Manufacturing and R&D people from several Dupont plants arranged a four day problem-solving Creativity & Innovation Meeting that I led in Washington, DC. One goal of this creativity & innovation meeting was to learn advanced creative thinking triggers by applying them to solve an important business and technical problem.
I have led 3 and 4 day creativity & innovation meetings for large and small companies to solve problems, including identifying new products; improving quality of products; designing an environmentally safe chemical plant; increasing chemical yield; reducing waste; solving mutual problems creatively with special customers; increasing effectiveness of environmental cleanup; and more.
An R&D Technical Manager, an R&D Technical Group Manager, and myself attended a one day planning session. We decided the goals of the creativity meeting were to shift paradigms, identify new ideas for improving manufacturing practices in fibers producing plants using “world class manufacturing principles;” to teach advanced creativity triggers to solve problems creatively; promote networking and teamwork between plant sites; and lead to specific action plans and commitments.
The creativity group met in Washington, DC, for 4 days applying advanced state-of-the-art creativity triggers to the problem. Present were 30 managers, supervisors, and key professionals in manufacturing and R&D from 5 plant sites. In the end, many paradigm shifts occurred, and a number of outstanding ideas and workable solutions were produced. Important committed action plans were easily made for 5 new approaches.
During session 1, we reviewed the goals and agenda; created a creative atmosphere; formed creativity teams; started team building; and learned to create and use metaphors, trigger-ideas, and poems to solve problems.
Session 2 started with a talk by an R&D manager on world class manufacturing, and short presentations by people from each site on what they are doing now; what they want to do; and what their current ideas and visions are. The problems were defined creatively using advanced creativity triggers.
Session 3 was a free afternoon to write metaphors, trigger-ideas, and poems pertaining to the problem in the Smithsonian.
During session 4, ideas were generated using advanced creativity triggers.
Session 5 was another free afternoon to write metaphors, trigger-ideas, and poems pertaining to the problem in museums.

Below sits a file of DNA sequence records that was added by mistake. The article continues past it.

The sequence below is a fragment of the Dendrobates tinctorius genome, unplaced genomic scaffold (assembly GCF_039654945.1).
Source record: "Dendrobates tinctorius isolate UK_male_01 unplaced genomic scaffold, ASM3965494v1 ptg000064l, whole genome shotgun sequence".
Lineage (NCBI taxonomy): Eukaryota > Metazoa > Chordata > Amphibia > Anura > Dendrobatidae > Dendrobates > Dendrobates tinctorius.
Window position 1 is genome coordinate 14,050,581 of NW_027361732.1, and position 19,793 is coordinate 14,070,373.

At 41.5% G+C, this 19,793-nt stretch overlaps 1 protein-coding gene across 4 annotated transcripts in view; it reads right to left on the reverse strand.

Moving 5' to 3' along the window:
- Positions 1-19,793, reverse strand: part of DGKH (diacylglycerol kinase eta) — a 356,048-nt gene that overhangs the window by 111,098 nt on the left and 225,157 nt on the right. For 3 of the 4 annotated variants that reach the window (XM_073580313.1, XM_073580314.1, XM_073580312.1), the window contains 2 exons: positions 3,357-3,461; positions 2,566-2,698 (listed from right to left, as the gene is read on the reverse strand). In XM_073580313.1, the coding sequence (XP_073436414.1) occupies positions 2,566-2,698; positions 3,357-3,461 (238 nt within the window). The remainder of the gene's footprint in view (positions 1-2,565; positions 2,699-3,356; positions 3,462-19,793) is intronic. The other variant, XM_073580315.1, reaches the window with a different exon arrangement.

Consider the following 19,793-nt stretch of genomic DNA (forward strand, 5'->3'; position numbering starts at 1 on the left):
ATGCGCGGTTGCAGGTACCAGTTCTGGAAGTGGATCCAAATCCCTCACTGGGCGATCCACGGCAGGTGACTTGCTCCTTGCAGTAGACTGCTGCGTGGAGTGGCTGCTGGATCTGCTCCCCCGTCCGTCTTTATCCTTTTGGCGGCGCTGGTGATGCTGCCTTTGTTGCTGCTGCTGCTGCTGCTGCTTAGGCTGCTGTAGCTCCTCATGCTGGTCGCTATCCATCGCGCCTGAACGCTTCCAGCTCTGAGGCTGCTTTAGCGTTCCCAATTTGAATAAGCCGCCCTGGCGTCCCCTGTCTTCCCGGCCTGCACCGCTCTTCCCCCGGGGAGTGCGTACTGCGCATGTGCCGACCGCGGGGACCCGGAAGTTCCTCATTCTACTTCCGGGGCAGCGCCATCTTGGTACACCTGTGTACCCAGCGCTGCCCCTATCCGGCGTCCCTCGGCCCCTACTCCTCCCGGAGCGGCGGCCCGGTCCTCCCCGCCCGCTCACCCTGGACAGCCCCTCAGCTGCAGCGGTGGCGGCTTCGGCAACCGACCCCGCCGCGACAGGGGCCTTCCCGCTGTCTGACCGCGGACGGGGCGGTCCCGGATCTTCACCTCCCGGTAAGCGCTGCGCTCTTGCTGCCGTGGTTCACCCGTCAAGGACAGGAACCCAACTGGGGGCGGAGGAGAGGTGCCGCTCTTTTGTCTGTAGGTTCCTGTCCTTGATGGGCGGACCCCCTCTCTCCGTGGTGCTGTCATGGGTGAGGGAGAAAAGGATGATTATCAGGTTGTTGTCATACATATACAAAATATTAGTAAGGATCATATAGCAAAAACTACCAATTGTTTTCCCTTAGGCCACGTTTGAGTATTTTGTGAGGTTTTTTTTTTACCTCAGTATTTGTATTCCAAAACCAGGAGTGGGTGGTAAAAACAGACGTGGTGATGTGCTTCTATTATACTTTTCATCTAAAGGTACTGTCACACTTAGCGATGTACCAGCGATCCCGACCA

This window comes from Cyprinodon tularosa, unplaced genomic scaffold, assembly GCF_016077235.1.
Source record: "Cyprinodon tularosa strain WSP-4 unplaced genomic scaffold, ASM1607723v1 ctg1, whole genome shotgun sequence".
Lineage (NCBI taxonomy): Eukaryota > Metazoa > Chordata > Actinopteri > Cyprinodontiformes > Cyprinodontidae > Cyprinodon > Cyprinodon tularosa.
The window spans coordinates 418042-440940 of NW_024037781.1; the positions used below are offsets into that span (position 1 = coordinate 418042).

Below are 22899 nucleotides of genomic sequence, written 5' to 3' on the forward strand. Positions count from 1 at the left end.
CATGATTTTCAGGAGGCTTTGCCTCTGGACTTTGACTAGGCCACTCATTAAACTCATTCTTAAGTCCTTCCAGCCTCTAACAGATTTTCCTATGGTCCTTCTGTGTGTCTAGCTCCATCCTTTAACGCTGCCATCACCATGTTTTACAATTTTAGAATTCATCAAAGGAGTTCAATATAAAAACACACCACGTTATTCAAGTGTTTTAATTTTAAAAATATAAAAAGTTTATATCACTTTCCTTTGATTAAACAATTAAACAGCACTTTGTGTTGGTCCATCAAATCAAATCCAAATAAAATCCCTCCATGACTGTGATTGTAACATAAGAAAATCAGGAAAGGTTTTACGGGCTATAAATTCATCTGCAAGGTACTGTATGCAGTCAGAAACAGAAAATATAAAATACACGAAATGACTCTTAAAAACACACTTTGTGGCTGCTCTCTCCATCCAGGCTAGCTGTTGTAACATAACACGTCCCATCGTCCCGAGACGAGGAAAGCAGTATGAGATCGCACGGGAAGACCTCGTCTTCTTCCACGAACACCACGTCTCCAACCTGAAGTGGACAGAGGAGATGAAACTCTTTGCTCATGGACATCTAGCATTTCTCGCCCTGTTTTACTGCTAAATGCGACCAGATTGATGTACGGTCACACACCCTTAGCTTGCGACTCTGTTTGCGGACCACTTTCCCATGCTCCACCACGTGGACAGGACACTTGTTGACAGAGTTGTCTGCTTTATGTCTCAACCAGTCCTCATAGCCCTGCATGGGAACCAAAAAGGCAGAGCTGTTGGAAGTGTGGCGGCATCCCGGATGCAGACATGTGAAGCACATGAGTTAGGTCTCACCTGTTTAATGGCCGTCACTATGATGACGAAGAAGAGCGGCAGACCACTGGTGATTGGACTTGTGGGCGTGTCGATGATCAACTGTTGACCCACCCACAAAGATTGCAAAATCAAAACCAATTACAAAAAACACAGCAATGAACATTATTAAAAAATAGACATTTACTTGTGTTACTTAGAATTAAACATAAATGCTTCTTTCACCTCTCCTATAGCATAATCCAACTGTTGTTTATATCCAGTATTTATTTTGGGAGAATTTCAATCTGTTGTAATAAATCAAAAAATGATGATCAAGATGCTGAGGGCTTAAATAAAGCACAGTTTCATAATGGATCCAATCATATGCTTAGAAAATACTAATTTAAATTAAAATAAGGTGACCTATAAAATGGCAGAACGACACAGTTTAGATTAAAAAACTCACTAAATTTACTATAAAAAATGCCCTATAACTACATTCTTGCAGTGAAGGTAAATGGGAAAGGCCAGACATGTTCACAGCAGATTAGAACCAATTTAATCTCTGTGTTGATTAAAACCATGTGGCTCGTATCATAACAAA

In session 6, the creativity teams identified criteria to select ideas, individuals generated proposals on paper which were handed in, and each creativity team generated a blockbuster workable solution.
During session 7, the blockbuster proposals were upgraded, and specific action plans and commitments were made.
The meeting was a huge success. Everyone learned to apply effective creativity triggers to solve problems. And there was a practical product: 950 ideas and 30 one page written proposals, one from each participant, many of them unexpected ideas. Each of the creativity teams generated a blockbuster proposal, combining and developing the proposals of its members. The R&D managers thought the time and money well spent.
Powerful creativity triggers for teams mixed with equally powerful creativity triggers for people working alone were important in this meeting. This resulted in exciting team interactions, while at the same time the creativity of each individual was fostered and protected. These interactions produced an excellent outcome. It was a lot of fun and very practical.
The following week, people from 3 plant sites met to use the hundreds of ideas as trigger-ideas to spark better ideas. What was scheduled as a 2 hour meeting lasted until 3 am in the morning. Many new paradigm shifts, and over 10 major new proposals were developed.
Can Government Be As Creative And Innovative As Dupont?
Do you think government agencies can be creative and innovative in a Creativity & Innovation meeting like major corporations?
Yes, you say. We just have to get government officials to attend a meeting where there is time for:
- paradigms to shift & problems to pass through redefinitions (problem definition)
- people to offer hundreds of loopy ideas (brainstorming & brainwriting)
- people to combine nutty ideas to make weird & blockbuster proposals
- workable, useful and amazing, highly effective, high quality, profitable solutions to emerge to solve important questions in the end
- all this during the 3 to 4 days that the meeting lasts.
Sound easy? Well, I have a prickly feeling in the back of my neck that tells me truly creative & innovative government won’t happen soon.
I have seen many government idea-generation sessions fall short of attacking problems creatively because of the fear that offending and dippy temporary ideas will go public and invite the attack and ire of others, and spoil chances for future careers.
And I remember one creativity session I led for the executive council of a large, prominent university where one of the deans quietly asked a student assistant to secretly destroy one flip chart paper because she didn’t like one of the ideas. It offended and insulted her, she said later.
Far-fetched brainstormed ideas just cannot exist or survive in the practical political world that doesn’t understand the absolutely temporary nature of the bizarre ideas generated in a creativity session. Or their necessity to achieve profitable solutions.
But all my experience with semi-creative creativity sessions pales with comparison to this paraphrased April 25th, 2010 report in the BBC news —
[***** “The Foreign Office apologized for a foolish document about the Pope during his September’s visit to the UK. The so-called disrespectful proposals suggested, among other more disrespectful items, that the Pope could apologize for the Spanish Armada or sing a song with the Queen for charity.
The Foreign Office stressed the ideas, which resulted from a brainstorm session on the Pope’s visit, did not reflect its views.
The Bishop of Nottingham said, if anything, it was “appalling manners,”
The UK’s ambassador to the Vatican, Francis Campbell, has met senior officials of the Holy See to express regret on behalf of the government. Foreign Secretary David Miliband is appalled by the incident.